DENVER -- It was almost over when the shouting began for the Rockies' Charlie Blackmon.
The Rockies gave up four homers -- two to Xander Bogaerts and one apiece to J.D. Martinez and Rafael Devers -- in a 7-4 loss to the Red Sox at Coors Field on Wednesday night. It was the Rockies' eighth loss in the past 10 games, and it was a called third strike by plate umpire Jerry Meals for the first out in the bottom of the ninth that pushed Blackmon over the edge.
Believing the Brandon Workman pitch was outside -- a contention supported by video -- Blackmon spiked his bat to earn an immediate ejection. Blackmon continued his argument, pointing to his own eyes and the pitch location. He slammed his helmet as he exited.
Then manager Bud Black earned the 31st ejection of his managerial career.
It was just the third career ejection for Blackmon, who is batting .316 and prides himself on strike-zone discipline. He has noted in the past that when he disputes a pitch then checks it on video, he is usually correct.
Blackmon, who went 0-for-5, was not present in the clubhouse postgame. But third baseman Nolan Arenado -- like Blackmon, a multi-time All-Star trying to keep up the intensity and preparation in the face of a season that has slipped away -- felt some frustration was good.
"Charlie, he's pretty passionate," said Arenado, who turned in at least five highlight-reel defensive plays and went 2-for-5 with a double. "He doesn't react like that unless he has a reason to. The last thing I expect from Charlie is not to have that fire. His work ethic, his intensity, are second to none. It doesn't matter what our record is. He's going to go out there and compete as hard as he can."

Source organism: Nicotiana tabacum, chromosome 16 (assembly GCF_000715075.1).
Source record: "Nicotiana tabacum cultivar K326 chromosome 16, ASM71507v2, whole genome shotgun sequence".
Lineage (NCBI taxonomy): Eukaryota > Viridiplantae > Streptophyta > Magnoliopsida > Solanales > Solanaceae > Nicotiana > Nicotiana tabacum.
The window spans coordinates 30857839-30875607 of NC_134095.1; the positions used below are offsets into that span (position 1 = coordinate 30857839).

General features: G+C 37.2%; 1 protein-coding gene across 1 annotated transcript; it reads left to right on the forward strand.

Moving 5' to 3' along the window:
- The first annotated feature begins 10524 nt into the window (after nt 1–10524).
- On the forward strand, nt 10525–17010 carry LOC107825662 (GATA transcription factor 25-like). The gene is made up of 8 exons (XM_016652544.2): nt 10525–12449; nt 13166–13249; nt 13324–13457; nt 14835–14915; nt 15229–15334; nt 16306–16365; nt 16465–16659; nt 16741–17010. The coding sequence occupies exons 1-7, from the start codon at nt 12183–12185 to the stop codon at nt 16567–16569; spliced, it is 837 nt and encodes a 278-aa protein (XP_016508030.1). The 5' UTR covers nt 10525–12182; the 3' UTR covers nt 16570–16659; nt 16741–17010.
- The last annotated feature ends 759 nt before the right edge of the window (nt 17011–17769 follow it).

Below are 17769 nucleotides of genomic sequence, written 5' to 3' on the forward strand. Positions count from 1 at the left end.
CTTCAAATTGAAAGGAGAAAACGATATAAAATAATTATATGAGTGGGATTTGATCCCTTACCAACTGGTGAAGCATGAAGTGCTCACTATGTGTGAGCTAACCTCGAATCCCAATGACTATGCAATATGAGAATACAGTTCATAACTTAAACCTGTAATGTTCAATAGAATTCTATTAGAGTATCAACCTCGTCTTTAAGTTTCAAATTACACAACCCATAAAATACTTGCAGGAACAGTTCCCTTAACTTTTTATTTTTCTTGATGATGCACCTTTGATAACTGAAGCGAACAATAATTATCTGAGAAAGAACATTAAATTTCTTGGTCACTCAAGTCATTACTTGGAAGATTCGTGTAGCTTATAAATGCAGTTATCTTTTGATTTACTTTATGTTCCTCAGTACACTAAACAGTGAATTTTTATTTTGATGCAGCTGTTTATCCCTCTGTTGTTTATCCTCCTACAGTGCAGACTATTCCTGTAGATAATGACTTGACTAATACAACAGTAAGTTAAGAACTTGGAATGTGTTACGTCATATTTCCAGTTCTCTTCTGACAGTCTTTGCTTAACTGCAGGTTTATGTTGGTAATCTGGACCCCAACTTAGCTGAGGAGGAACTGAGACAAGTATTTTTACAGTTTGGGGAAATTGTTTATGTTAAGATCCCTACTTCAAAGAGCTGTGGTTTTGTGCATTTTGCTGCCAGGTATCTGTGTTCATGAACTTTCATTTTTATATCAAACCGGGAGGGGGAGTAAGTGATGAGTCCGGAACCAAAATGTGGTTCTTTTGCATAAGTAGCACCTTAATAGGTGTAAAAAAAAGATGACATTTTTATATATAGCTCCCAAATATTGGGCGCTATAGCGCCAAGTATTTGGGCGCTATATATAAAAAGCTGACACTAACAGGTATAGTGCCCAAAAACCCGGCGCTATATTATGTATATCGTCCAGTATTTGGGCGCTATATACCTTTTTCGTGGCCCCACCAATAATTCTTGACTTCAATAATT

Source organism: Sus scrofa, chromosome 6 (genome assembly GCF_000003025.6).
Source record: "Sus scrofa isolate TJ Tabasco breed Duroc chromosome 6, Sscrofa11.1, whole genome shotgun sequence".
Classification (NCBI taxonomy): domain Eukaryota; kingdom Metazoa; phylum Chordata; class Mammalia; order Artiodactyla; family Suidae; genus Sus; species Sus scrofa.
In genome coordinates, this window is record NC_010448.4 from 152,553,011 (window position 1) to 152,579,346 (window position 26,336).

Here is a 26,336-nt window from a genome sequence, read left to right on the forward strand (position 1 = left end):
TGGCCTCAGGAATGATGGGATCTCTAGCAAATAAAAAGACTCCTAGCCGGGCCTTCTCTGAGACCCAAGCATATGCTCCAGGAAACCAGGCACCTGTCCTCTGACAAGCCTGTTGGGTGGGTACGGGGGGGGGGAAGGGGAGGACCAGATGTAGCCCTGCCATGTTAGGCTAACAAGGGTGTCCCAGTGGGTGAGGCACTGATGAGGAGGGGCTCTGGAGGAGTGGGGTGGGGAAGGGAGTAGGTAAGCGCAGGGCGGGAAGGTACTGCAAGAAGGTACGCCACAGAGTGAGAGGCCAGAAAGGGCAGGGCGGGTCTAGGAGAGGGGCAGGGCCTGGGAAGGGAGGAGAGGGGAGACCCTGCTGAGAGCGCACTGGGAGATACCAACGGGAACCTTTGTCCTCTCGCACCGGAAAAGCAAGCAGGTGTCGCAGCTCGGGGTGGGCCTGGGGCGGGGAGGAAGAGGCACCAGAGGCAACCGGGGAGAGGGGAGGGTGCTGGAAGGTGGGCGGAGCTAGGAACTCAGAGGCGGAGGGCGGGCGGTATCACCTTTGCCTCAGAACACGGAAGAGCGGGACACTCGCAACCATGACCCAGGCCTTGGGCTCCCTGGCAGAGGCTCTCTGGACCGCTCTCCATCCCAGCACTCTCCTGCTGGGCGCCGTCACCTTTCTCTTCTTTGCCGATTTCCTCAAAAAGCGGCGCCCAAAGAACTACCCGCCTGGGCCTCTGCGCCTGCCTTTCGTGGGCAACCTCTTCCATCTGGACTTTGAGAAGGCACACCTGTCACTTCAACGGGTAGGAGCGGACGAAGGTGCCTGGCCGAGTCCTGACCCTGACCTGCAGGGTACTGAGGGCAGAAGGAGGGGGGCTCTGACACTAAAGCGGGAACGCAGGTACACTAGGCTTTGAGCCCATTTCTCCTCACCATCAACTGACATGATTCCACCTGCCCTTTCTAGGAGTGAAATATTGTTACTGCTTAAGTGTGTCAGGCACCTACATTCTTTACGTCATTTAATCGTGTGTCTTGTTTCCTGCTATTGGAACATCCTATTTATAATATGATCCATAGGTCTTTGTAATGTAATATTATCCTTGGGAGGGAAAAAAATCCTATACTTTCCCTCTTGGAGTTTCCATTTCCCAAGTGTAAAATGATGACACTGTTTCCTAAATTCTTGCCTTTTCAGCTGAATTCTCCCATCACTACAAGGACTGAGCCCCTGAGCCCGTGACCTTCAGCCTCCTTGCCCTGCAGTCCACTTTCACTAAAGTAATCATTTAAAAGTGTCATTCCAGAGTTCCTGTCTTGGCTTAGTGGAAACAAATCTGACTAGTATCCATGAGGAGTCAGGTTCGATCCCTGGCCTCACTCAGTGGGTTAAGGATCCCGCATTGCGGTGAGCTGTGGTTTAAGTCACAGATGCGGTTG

The Rockies' record began collapsing under the weight of wild, long, strange games that didn't go their way in June and July. And now, they're playing with all five original rotation members on the injured list (with Jon Gray, Chad Bettis and Tyler Anderson out for the year), and with younger players used in heightened roles as the Rockies evaluate for the future.
There was youthful good and bad Wednesday:
• Rookie righty Peter Lambert, plagued by walks recently, walked just one. He left pitches over the plate for Martinez's two-run, two-out shot in the third and Bogaerts' two-run homer in the fifth, but Lambert took a step forward against a patient and potent lineup.
"The more I get ahead, the better," Lambert said. "I still fell behind a little bit today. That's never good against an offense like that."
• Center fielder Yonathan Daza stole an out with a 90-mph throw to erase Christian Vazquez's attempt at a double in the fourth inning.
• Daza and second baseman Garrett Hampson exceeded elite speeds on infield RBI hits (Hampson 31.1 feet per second on a fourth-inning squeeze bunt, Daza 30.2 feet per second on a fifth-inning infield single.
• Young relievers Jesus Tinoco, Wes Parsons, and Carlos Estevez each had strong sequences. But Estevez and Parsons (who worked two innings), were stung by homers.
But Blackmon's tirade -- and some solid play from Arenado, Trevor Story (2-for-4 at the start of an experiment at leadoff) and catcher Tony Wolters (2-for-4) -- are ways to keep the tone on chasing wins, not just conducting a two-month tryout camp.
"They outplayed us tonight, hit a couple long balls," Black said. "But how many great plays did Nolan make today? Hampson made a great play to save a run there in the ninth. Daza made a nice throw, Hampson made a nice tag. We're playing hard.
"Our guys are pros. They're going to keep playing, and they're going to keep playing hard."
Lambert said Blackmon's message was heard.
"These guys are coming in here, day in and day out, working," Lambert said. "They want perfection out of the umpires. Charlie wasn't happy, and I loved it."